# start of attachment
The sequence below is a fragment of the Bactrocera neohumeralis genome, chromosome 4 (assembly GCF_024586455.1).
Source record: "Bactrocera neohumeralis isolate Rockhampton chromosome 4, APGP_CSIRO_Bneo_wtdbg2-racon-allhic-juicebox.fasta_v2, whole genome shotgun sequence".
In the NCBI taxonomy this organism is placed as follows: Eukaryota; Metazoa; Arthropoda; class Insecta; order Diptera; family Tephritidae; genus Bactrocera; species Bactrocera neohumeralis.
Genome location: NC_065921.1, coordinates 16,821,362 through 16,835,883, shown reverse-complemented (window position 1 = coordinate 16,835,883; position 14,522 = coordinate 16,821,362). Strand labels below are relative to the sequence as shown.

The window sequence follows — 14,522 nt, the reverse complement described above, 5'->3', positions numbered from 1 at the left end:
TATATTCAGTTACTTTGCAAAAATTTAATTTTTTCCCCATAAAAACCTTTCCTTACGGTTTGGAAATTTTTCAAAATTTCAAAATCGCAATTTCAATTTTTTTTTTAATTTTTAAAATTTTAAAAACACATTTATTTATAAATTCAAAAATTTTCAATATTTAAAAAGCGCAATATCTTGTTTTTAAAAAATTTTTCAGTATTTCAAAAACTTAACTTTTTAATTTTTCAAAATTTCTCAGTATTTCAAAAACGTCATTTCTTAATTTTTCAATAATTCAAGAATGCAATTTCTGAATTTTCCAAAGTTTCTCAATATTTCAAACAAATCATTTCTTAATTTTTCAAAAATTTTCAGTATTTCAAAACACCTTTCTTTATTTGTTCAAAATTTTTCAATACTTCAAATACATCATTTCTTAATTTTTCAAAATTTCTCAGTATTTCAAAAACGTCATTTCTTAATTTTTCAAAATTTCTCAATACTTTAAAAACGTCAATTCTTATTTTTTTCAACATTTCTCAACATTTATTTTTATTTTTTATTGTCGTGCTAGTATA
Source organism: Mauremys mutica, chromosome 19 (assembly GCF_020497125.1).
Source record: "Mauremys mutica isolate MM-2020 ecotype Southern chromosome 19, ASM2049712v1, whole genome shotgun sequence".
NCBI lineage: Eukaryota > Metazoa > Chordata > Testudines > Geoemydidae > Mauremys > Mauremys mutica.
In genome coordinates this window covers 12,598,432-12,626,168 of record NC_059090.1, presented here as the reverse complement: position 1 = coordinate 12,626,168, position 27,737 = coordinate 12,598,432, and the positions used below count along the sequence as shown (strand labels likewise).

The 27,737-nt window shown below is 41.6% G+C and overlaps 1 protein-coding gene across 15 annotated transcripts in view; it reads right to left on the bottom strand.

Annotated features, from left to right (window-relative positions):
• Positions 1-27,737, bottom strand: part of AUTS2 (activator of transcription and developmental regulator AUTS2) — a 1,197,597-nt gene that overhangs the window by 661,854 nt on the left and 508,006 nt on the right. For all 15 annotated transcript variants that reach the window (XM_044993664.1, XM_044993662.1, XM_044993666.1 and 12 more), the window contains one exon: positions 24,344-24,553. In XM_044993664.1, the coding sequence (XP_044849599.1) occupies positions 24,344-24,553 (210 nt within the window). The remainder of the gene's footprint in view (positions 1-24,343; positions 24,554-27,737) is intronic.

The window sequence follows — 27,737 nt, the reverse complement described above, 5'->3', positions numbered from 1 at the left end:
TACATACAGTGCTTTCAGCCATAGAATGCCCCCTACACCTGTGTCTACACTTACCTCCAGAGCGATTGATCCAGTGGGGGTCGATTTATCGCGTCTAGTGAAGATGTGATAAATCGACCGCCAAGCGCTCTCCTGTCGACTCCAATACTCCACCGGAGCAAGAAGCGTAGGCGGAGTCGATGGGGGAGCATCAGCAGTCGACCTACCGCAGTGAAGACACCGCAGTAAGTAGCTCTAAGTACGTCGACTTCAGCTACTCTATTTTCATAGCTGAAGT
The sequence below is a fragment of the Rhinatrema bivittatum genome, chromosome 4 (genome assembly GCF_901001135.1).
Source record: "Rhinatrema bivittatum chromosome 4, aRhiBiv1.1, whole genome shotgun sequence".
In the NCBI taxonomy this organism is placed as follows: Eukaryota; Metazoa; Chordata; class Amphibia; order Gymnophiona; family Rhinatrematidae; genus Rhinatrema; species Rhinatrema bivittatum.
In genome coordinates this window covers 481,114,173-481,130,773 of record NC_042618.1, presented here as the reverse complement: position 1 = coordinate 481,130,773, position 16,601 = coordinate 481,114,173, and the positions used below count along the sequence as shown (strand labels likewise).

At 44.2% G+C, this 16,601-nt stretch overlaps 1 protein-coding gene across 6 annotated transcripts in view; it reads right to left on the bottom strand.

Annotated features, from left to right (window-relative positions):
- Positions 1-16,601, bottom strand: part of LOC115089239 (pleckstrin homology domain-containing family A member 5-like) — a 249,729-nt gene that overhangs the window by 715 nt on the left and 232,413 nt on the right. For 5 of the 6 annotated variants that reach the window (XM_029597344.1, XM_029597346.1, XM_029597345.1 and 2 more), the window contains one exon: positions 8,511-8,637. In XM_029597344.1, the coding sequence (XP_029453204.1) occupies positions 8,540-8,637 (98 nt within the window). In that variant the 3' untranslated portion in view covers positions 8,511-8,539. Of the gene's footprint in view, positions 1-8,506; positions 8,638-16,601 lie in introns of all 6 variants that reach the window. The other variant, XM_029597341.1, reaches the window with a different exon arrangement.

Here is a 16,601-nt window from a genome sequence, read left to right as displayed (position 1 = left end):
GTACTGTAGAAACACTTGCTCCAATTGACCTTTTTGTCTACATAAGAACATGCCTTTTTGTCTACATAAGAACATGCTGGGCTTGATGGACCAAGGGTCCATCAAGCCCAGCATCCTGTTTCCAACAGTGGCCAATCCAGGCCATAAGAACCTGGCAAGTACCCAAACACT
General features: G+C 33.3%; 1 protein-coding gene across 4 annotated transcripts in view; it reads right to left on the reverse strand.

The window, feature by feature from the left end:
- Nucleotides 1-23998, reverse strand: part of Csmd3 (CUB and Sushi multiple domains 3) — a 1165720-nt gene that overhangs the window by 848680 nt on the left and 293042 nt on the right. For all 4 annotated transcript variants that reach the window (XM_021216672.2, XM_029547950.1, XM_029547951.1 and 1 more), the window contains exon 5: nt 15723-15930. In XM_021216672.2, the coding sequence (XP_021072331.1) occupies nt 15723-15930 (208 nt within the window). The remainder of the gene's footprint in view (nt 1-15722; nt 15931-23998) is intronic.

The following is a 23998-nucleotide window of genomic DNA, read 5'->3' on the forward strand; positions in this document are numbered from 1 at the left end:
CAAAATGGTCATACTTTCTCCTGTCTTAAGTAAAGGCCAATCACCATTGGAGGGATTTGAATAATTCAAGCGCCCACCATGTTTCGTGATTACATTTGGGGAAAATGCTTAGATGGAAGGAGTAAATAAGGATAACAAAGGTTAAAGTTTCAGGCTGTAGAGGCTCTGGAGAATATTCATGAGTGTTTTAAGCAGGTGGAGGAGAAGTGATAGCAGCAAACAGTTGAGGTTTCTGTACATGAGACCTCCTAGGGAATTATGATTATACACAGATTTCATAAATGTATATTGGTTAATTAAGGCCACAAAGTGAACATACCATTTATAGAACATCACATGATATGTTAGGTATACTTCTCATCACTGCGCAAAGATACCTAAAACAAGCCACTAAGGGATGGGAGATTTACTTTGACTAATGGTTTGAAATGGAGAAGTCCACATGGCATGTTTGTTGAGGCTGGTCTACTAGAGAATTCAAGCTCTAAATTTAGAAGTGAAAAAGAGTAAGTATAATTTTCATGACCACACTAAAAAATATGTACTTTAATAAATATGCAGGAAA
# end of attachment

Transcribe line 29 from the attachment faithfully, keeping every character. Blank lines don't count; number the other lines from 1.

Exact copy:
CAAAATGGTCATACTTTCTCCTGTCTTAAGTAAAGGCCAATCACCATTGGAGGGATTTGAATAATTCAAGCGCCCACCATGTTTCGTGATTACATTTGGGGAAAATGCTTAGATGGAAGGAGTAAATAAGGATAACAAAGGTTAAAGTTTCAGGCTGTAGAGGCTCTGGAGAATATTCATGAGTGTTTTAAGCAGGTGGAGGAGAAGTGATAGCAGCAAACAGTTGAGGTTTCTGTACATGAGACCTCCTAGGGAATTATGATTATACACAGATTTCATAAATGTATATTGGTTAATTAAGGCCACAAAGTGAACATACCATTTATAGAACATCACATGATATGTTAGGTATACTTCTCATCACTGCGCAAAGATACCTAAAACAAGCCACTAAGGGATGGGAGATTTACTTTGACTAATGGTTTGAAATGGAGAAGTCCACATGGCATGTTTGTTGAGGCTGGTCTACTAGAGAATTCAAGCTCTAAATTTAGAAGTGAAAAAGAGTAAGTATAATTTTCATGACCACACTAAAAAATATGTACTTTAATAAATATGCAGGAAA